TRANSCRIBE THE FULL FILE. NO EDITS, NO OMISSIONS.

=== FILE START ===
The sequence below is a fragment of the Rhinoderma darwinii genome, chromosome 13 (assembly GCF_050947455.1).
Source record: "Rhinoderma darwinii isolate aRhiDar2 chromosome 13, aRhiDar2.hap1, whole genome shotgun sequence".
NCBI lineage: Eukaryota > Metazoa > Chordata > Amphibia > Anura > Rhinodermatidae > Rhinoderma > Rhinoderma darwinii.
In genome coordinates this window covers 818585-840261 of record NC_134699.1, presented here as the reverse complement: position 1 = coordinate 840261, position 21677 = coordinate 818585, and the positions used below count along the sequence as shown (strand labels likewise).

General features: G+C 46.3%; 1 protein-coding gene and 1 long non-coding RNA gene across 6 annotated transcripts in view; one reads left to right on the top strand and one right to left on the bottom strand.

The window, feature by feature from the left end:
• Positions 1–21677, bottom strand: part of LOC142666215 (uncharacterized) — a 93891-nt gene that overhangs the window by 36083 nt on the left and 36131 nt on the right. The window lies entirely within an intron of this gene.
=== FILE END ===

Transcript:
The sequence below is a fragment of the Rhinoderma darwinii genome, chromosome 13 (assembly GCF_050947455.1).
Source record: "Rhinoderma darwinii isolate aRhiDar2 chromosome 13, aRhiDar2.hap1, whole genome shotgun sequence".
NCBI lineage: Eukaryota > Metazoa > Chordata > Amphibia > Anura > Rhinodermatidae > Rhinoderma > Rhinoderma darwinii.
In genome coordinates this window covers 818585-840261 of record NC_134699.1, presented here as the reverse complement: position 1 = coordinate 840261, position 21677 = coordinate 818585, and the positions used below count along the sequence as shown (strand labels likewise).

General features: G+C 46.3%; 1 protein-coding gene and 1 long non-coding RNA gene across 6 annotated transcripts in view; one reads left to right on the top strand and one right to left on the bottom strand.

The window, feature by feature from the left end:
• Positions 1–21677, bottom strand: part of LOC142666215 (uncharacterized) — a 93891-nt gene that overhangs the window by 36083 nt on the left and 36131 nt on the right. The window lies entirely within an intron of this gene.